• “CODIFYING TRADE SECRETS – PROTECTION WILL DETER WRONGDOERS” [March 2014] Solicitors Journal < http://www.penningtons.co.uk/news-publications/latest-news/codifying-trade-secrets-protection-will-deter-wrongdoers/> Accessed:25 March 2017
  • Osborne Clarke “Protecting trade secrets under English law” [21 May 2015] <http://www.osborneclarke.com/insights/protecting-trade-secrets-under-english-law/> Accessed: 27 March 2017

 

Other Materials

  • Documents considered by the Committee on 12 February 2014 – European Scrutiny Committee – 3 Protection of trade secrets, <https://www.publications.parliament.uk/pa/cm201314/cmselect/cmeuleg/83-xxxiii/8306.htm> Accessed: 27 March 2017
  • Opinion of the Committee on Industry, Research and Energy of the European Parliament, 2013/0402(COD), (29 April 2015)

 

 

 

 

 

 

 

 

 

 

 

 

 

 

 

 

 

 

 

 

 

 

 

 

 

 

 

 

 

 

 

 

[1] Documents considered by the Committee on 12 February 2014 – European Scrutiny Committee – 3 Protection of trade secrets, para 3.27 <https://www.publications.parliament.uk/pa/cm201314/cmselect/cmeuleg/83-xxxiii/8306.htm> Accessed: 27 March 2017

[2] Osborne Clarke “Protecting trade secrets under English law” [21 May 2015] <http://www.osborneclarke.com/insights/protecting-trade-secrets-under-english-law/> Accessed: 27 March 2017

Shareholders in the legal world

The argument is that shareholders who invest in a company should be liable to personal injury claimants who cannot achieve satisfaction from a wrongdoing company. That liability would be pro-rata unlimited liability attaching at the point of knowledge of claims. Liability would attach to both corporate and natural person shareholders. There are a number of reasons for this. First, without such a rule, shares would be more valuable in the hands of corporate shareholders than natural person shareholders, creating inequalities and distortions in their prices. Second, without such a rule, the tendency would be for companies to incorporate endless layers of subsidiaries in order to provide the maximum level of protection for favoured natural person shareholders. Otherwise, the tendency would be for larger parcels of shares in risky companies to become more attractive to natural person shareholders in hard-to-reach jurisdictions, claimants thus being defeated by difficulties of enforcement. The simplest rule is a rule that treats all shareholders in the same way. Third, concerns about such a rule would be ameliorated (to some extent) by the reality that holders of small parcels of shares would rarely be called upon to contribute a pro-rata share of damages to personal injury claimants because of potential costs of enforcement and of administration.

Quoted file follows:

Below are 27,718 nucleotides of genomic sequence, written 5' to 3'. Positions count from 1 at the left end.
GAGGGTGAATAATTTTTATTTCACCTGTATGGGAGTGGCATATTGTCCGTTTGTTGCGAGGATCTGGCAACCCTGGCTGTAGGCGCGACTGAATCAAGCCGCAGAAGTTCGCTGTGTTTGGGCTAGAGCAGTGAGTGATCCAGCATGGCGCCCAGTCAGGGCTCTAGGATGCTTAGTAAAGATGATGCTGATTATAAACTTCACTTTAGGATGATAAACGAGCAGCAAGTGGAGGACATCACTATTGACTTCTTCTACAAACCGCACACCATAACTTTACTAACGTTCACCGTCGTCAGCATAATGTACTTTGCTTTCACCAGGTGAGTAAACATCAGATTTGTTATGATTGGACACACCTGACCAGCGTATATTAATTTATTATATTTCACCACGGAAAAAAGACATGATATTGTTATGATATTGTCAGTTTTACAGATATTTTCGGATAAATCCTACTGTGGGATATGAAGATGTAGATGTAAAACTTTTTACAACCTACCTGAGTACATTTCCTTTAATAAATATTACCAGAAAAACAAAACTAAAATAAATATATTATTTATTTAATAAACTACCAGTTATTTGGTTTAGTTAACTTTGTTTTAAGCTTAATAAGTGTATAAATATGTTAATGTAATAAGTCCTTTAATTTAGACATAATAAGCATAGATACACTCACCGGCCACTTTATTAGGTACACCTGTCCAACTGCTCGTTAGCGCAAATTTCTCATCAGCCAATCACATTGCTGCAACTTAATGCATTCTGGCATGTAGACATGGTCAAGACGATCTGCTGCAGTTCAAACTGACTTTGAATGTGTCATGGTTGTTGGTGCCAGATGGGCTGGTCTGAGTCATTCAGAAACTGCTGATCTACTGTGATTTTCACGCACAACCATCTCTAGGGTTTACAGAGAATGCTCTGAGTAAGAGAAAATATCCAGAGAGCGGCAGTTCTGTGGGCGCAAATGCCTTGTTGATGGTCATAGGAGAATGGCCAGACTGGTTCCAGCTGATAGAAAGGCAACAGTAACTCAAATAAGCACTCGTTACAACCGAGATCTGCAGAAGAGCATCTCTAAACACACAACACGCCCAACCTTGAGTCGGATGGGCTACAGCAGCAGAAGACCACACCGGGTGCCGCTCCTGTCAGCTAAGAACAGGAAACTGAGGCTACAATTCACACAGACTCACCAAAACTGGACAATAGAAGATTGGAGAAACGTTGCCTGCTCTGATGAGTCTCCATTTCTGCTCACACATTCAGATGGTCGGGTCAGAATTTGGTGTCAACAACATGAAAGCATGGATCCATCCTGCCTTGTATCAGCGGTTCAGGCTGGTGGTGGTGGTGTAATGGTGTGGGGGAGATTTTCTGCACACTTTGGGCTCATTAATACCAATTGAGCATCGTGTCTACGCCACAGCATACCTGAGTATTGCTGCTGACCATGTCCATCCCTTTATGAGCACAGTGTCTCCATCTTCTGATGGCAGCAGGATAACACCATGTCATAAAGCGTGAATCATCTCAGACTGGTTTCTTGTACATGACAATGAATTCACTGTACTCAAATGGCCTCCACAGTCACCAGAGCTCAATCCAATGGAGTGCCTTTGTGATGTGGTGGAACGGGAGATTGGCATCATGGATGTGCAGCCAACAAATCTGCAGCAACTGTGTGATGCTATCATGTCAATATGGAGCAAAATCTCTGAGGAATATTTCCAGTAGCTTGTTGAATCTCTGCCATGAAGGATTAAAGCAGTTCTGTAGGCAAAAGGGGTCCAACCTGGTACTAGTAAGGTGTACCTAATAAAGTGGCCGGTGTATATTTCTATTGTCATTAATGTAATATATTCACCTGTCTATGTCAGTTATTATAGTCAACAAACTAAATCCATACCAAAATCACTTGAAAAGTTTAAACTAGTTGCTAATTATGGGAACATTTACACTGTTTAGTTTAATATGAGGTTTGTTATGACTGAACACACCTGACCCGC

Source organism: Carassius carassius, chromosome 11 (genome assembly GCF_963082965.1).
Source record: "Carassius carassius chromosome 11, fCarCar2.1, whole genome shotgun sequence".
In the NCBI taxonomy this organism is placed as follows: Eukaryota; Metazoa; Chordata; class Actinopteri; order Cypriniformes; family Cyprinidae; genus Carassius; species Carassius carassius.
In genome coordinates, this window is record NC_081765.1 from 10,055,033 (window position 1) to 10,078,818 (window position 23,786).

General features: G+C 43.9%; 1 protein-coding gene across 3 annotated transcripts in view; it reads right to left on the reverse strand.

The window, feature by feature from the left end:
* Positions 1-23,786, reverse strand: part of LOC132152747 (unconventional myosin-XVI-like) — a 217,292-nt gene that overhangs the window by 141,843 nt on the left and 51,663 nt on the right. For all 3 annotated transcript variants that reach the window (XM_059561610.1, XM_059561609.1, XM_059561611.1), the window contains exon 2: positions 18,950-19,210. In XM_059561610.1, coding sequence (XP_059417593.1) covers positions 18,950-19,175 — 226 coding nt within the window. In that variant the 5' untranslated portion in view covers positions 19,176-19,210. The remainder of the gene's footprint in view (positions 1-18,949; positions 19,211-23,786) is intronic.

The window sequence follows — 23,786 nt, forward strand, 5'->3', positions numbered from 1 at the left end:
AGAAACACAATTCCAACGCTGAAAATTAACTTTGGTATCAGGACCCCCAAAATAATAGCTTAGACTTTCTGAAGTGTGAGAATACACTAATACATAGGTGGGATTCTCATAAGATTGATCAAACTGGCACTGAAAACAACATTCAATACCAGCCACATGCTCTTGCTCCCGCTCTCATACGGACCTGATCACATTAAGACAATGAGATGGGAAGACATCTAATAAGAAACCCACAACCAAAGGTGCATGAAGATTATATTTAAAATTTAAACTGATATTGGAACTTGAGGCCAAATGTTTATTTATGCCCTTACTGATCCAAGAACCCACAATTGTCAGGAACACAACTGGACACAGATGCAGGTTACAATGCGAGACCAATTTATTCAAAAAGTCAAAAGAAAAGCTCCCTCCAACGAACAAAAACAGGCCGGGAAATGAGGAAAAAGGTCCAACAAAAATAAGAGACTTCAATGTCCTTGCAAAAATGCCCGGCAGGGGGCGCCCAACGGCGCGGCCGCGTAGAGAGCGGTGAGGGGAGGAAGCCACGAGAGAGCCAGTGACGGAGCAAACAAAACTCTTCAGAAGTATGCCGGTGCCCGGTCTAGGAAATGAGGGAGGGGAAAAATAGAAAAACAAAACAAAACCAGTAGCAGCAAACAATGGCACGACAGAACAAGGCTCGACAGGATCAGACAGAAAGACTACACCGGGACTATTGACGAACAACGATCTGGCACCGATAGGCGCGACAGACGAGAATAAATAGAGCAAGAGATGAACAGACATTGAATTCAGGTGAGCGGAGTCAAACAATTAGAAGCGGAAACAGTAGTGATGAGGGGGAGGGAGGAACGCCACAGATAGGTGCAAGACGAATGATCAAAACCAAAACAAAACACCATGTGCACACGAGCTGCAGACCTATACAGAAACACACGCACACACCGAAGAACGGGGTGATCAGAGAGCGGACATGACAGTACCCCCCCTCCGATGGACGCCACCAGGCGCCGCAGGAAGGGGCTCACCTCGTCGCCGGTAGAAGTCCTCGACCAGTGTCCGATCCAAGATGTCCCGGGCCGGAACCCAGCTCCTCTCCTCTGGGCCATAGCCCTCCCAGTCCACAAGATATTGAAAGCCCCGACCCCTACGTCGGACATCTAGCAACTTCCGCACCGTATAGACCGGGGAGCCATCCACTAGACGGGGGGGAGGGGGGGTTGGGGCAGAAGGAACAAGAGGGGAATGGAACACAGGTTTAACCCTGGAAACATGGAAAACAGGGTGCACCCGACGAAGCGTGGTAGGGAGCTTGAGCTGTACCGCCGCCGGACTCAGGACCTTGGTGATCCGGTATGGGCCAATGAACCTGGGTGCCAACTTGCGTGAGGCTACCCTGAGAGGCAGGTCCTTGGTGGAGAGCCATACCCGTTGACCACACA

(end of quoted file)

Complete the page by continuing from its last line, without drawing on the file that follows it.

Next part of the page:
A rule of modified limited liability might, should policymakers desire it, be accompanied by a defence available to shareholders where they have taken steps to publicise corporate decision-making which is likely to give rise to unreasonable risks to life and/or health of workers, consumers or other persons and/or where they have taken steps to prevent such activities being conducted – such as writing to the board of directors opposing such activities. Such a defence would encourage some shareholders to take a greater interest in corporate strategy and open up debate about risky activities and products. However, it could also result in the development of very defensive corporate strategies, which would stifle necessary innovation and investment. Such a defence would also undermine the strict nature of modified limited liability and reduce the extent to which shareholders would be required to take responsibility for personal injury claims against insolvent companies. For these reasons, the defence for the law firm Abogados de accidentes it is not argued for here.